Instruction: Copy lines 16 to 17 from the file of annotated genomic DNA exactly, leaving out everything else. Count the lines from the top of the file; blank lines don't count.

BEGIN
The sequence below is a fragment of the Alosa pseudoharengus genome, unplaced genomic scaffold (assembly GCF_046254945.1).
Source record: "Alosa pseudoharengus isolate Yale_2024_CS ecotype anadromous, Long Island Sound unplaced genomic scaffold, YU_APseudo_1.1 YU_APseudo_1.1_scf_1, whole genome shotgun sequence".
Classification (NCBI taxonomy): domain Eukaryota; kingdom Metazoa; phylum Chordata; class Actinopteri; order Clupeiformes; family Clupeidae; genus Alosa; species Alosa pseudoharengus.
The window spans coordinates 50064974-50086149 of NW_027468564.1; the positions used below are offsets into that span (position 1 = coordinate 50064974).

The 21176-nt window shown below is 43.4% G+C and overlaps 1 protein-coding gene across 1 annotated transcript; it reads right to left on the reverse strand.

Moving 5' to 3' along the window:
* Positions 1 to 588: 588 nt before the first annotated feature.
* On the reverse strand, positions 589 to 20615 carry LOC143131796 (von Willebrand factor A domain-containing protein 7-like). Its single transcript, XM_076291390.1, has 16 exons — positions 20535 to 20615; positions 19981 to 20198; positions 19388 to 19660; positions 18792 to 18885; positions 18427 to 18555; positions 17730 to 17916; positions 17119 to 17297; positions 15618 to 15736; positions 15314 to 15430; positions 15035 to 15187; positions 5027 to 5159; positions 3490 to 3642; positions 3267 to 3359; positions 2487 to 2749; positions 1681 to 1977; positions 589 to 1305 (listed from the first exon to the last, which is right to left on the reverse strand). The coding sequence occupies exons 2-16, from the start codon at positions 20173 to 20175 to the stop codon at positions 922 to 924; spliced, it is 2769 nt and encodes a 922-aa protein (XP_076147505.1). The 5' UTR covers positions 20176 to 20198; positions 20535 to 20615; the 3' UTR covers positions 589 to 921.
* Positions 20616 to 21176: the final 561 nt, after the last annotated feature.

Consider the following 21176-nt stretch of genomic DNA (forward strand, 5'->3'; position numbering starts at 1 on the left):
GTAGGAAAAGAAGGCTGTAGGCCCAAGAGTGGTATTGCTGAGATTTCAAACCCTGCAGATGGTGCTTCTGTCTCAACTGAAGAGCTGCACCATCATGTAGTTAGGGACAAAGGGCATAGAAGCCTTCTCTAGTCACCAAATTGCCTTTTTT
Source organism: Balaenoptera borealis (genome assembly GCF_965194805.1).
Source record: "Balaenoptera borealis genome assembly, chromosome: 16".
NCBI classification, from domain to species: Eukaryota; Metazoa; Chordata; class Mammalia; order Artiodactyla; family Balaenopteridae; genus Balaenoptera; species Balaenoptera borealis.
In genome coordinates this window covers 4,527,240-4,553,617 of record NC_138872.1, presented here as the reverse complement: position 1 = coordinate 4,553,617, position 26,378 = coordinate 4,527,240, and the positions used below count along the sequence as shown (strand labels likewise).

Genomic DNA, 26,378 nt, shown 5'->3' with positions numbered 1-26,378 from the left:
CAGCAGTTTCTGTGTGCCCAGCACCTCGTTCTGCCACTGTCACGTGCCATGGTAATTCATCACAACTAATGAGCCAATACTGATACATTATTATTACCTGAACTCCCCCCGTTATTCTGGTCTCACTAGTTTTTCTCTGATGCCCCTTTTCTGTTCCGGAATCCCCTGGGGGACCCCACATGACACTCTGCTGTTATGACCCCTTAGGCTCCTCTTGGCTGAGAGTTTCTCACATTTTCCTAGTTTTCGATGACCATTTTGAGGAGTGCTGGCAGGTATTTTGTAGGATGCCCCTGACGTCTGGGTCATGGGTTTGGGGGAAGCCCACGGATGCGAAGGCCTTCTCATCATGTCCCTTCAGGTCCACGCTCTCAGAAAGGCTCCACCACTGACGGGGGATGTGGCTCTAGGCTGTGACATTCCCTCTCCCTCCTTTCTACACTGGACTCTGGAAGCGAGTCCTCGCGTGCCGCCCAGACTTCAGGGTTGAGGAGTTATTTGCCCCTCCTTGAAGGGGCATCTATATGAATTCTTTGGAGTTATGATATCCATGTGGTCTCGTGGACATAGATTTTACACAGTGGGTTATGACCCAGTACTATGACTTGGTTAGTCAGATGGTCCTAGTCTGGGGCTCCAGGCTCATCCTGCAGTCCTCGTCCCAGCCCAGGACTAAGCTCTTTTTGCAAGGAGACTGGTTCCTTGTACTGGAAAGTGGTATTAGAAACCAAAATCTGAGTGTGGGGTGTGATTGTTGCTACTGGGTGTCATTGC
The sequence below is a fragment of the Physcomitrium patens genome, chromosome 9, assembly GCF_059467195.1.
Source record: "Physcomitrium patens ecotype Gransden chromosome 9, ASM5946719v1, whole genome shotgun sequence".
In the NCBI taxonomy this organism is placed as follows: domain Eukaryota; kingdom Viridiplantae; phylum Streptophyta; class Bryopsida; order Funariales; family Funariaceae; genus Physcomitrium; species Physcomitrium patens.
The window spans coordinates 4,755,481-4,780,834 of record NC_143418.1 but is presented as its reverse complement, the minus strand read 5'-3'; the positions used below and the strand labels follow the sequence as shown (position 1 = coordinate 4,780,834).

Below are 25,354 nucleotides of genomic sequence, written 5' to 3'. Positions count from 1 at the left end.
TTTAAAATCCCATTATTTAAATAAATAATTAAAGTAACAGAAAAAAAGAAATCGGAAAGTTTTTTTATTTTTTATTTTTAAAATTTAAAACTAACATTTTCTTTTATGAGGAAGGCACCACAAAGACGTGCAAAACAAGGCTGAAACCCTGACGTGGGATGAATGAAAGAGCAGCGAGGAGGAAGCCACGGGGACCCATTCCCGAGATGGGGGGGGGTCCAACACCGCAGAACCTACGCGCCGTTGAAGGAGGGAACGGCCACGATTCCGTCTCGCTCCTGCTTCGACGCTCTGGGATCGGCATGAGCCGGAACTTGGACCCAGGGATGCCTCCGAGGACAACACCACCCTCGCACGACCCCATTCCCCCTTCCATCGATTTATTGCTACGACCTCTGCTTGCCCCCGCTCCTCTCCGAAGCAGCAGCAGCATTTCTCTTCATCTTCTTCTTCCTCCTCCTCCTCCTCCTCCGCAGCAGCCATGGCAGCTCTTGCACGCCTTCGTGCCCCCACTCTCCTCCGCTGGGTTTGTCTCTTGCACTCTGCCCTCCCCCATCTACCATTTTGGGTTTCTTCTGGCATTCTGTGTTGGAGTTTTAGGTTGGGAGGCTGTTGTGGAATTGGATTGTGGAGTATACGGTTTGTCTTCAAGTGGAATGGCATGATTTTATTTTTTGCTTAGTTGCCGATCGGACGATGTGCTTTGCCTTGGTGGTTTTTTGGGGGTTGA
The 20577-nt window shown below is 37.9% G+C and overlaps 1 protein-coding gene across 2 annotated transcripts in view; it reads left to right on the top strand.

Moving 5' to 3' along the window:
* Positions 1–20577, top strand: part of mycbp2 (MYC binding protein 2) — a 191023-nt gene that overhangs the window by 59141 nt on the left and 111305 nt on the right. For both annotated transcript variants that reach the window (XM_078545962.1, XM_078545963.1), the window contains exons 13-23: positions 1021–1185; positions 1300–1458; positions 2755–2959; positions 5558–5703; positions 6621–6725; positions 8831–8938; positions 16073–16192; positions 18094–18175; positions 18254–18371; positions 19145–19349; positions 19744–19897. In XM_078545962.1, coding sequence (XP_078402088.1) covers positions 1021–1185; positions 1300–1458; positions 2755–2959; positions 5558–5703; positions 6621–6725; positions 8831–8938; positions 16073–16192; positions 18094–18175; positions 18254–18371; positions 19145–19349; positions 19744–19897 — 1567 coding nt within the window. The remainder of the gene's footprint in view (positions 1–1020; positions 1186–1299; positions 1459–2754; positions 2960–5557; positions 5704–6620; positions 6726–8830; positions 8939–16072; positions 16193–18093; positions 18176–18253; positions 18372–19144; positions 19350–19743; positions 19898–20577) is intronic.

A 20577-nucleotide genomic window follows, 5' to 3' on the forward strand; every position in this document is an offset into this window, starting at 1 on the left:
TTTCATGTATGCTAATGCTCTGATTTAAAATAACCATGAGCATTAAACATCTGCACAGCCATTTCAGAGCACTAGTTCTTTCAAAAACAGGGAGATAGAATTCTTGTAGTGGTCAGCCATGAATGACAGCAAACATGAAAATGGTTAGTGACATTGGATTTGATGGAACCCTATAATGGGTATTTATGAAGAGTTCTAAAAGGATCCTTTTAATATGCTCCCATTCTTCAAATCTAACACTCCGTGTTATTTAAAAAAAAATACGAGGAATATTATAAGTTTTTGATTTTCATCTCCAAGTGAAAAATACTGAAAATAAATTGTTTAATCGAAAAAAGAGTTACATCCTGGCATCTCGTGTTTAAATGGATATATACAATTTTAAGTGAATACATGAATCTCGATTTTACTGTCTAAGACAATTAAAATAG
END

Genomic DNA, 26,378 nt, shown 5'->3' with positions numbered 1-26,378 from the left:
CAGCAGTTTCTGTGTGCCCAGCACCTCGTTCTGCCACTGTCACGTGCCATGGTAATTCATCACAACTAATGAGCCAATACTGATACATTATTATTACCTGAACTCCCCCCGTTATTCTGGTCTCACTAGTTTTTCTCTGATGCCCCTTTTCTGTTCCGGAATCCCCTGGGGGACCCCACATGACACTCTGCTGTTATGACCCCTTAGGCTCCTCTTGGCTGAGAGTTTCTCACATTTTCCTAGTTTTCGATGACCATTTTGAGGAGTGCTGGCAGGTATTTTGTAGGATGCCCCTGACGTCTGGGTCATGGGTTTGGGGGAAGCCCACGGATGCGAAGGCCTTCTCATCATGTCCCTTCAGGTCCACGCTCTCAGAAAGGCTCCACCACTGACGGGGGATGTGGCTCTAGGCTGTGACATTCCCTCTCCCTCCTTTCTACACTGGACTCTGGAAGCGAGTCCTCGCGTGCCGCCCAGACTTCAGGGTTGAGGAGTTATTTGCCCCTCCTTGAAGGGGCATCTATATGAATTCTTTGGAGTTATGATATCCATGTGGTCTCGTGGACATAGATTTTACACAGTGGGTTATGACCCAGTACTATGACTTGGTTAGTCAGATGGTCCTAGTCTGGGGCTCCAGGCTCATCCTGCAGTCCTCGTCCCAGCCCAGGACTAAGCTCTTTTTGCAAGGAGACTGGTTCCTTGTACTGGAAAGTGGTATTAGAAACCAAAATCTGAGTGTGGGGTGTGATTGTTGCTACTGGGTGTCATTGC